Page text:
Hi. I'm Eric Armstrong, and I run this site. I hope you find the information useful.
New articles appear here as the need for them becomes apparent--and when I digest sufficient information to say something useful. So announcements are occasional and sporadic. Subscribe to get announcements for new articles and upcoming books in areas you're interested in.
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If you came to this page from my sections on music, golf, or one of my other interests, you may not be that interested by this, at first. But I hope you'll take a moment to read it, anyway, because it's important. It's about becoming a health activist--not only for yourself and your family, but for the sake of your children and your children's children.
I take no advertising, so when it comes to health and nutrition, I'm free to write what I want. I don't follow any particular schedule, so I can't very well set up a subscription service. Besides, the information can and should be freely available to the people who need it, so there is no charge for accessing it. Because I'm trying to be part of the solution, rather than part of the problem.
There are more than enough companies making huge profits from the ingredients that make you sick and make you fat--all by themselves, they explain why America has the highest incidence of disease, the highest levels of obesity, and the worst health of any industrialized country--despite spending more on health care than any other country on earth. The drug companies are making huge profits by treating those diseases, agribusiness makes huge profits from practices that harm the soil and wreck the environment to produce foods that are far from ideal, and the food industry compounds the problems with ingredients like partially hydrogenated oils, high fructose corn syrup, and MSG (aka "natural flavors").
It's not that these industries are intentionally colluding to destroy America's health. It's just that no one has a real incentive to solve the problems. If they did, then doctors, insurance companies, the American Cancer Society, and the American Heart and Lung Association would be working overtime to clean up America's food supply. If they did, robust American health would follow, as surely as day follows night.
Even wheat is harmful to a significant percentage of the population--so harmful that the condition it causes has a name: Celiac Disease. A simple blood test is all it takes to find out if you're afflicted. But in the millions of blood tests that are taken each year, only a fraction are tested for gluten sensitivity. It's a crime, and it's something the goverment should be doing something about.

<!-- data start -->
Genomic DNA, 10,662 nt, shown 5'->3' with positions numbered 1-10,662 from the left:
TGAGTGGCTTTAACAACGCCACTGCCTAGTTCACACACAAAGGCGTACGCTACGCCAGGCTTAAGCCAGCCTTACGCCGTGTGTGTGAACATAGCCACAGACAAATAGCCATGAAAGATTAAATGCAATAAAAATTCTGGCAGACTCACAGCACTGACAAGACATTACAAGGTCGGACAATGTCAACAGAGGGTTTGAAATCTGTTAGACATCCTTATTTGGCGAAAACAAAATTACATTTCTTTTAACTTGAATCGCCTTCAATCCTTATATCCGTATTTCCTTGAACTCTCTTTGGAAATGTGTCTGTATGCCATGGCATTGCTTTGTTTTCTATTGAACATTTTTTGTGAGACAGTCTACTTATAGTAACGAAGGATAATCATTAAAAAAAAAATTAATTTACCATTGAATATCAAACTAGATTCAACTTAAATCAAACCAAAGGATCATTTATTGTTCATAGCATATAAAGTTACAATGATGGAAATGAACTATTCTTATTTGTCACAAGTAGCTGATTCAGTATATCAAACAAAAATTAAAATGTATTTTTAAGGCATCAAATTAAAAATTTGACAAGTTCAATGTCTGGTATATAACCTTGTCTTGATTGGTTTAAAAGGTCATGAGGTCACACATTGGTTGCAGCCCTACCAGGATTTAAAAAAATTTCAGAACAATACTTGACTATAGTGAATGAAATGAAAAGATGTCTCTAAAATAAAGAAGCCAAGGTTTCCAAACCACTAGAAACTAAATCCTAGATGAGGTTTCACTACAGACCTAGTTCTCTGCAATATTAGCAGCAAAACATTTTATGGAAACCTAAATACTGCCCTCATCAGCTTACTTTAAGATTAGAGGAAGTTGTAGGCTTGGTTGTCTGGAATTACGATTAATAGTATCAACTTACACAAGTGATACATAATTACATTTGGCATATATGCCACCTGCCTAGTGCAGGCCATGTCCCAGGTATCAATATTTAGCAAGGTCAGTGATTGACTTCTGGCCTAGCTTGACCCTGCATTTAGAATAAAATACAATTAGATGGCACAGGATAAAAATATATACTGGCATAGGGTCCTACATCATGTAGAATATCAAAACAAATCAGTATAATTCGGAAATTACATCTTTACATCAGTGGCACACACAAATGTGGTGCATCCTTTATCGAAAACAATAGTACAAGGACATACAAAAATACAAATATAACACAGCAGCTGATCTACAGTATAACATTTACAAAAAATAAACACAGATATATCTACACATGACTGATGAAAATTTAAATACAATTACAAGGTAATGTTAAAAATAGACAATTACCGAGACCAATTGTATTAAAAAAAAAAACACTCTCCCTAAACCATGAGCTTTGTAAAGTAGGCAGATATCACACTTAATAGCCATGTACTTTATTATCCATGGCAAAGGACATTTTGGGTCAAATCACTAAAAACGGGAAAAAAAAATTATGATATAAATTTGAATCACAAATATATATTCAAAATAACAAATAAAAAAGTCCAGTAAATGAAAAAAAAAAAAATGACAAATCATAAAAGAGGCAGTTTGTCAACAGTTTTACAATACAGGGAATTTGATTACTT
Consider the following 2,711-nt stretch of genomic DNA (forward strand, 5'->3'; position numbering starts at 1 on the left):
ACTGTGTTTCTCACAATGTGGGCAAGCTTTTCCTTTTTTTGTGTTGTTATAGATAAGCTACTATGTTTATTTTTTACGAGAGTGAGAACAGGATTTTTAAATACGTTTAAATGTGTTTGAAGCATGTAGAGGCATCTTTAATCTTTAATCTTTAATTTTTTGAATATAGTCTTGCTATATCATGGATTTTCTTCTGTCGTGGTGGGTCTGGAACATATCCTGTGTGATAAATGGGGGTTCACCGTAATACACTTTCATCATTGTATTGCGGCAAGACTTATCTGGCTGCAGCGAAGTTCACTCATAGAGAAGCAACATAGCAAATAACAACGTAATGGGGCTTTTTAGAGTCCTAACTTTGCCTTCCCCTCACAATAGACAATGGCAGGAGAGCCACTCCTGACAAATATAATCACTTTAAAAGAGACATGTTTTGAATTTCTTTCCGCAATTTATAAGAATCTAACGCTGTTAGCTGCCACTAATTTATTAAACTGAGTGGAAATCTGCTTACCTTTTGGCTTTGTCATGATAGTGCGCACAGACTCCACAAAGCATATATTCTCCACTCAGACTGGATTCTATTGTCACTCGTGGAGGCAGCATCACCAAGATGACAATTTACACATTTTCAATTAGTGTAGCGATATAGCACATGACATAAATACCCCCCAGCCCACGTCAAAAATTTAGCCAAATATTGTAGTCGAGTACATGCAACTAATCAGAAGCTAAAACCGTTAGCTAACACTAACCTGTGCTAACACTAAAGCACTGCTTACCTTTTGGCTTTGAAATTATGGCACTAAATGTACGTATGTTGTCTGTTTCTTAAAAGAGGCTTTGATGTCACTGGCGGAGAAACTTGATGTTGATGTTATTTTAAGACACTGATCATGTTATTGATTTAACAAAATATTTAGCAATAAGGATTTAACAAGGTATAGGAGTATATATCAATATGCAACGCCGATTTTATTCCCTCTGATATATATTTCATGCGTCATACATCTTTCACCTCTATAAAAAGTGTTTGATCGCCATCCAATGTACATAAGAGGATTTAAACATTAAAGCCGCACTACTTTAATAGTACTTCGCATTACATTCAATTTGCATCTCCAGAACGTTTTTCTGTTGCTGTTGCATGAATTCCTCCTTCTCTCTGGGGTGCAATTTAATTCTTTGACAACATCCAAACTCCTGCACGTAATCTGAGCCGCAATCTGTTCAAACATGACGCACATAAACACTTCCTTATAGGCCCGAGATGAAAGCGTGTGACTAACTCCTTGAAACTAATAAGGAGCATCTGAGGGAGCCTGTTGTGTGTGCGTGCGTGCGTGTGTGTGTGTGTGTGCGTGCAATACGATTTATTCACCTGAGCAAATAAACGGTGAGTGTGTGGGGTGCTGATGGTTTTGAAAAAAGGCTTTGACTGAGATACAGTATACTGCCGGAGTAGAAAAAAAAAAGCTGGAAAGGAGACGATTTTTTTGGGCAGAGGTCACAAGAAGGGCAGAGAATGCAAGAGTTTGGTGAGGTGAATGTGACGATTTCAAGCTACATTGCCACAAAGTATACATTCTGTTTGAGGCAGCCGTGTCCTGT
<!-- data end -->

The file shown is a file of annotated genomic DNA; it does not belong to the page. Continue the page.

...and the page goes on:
That, after all, is the proper role of government--to both encourage and constrain behavior in ways that are good for society. Economic freedom encourages action. But whether that action is constructive or destructive depends on the regulations we establish. That's why there are laws against fraud and theft.
So, well you may ask, why isn't government doing as much as it does in other countries--especially those that have socialized medicine? Why do out legislators instead buy into the mantra of "personal responsibility"--as though the victim of the crime is somehow responsible for not stopping the perpetrator?
The answer is simple: In America, citizens do not control government. Corporations do. American society is unique in that respect. Only in America does money so completely determine the outcome of the election process. That's why 90% of the all the legislation Congress votes on is written by lobbyists. That other 10%, that's you and me. So corporations don't control everything. But we're mostly wrangling over the scraps they don't care about.
"Personal responsibility" is a nice fiction (for them), that lets them evade responsibility--nay culpability--for the things they do. ("It's up to people to choose wisely", they say, "We'll make anything they want". But it has taken 30 years for the public to understand the difference between olive oil and partially hydrogenated soybean oil. Thirty years for the public to even begin to understand the difference betwee high fructose corn syrup and sugar. The list goes on.
That situation does not have to persist, however. At Citizens' Advisory, I write about a variety of changes we need to make to redress the balance and put citizens back in charge. The most imporant part is a plan to harness the power of the web to make money irrelevant to the election process. Take a look when you get a chance, and see if you can support that effort.
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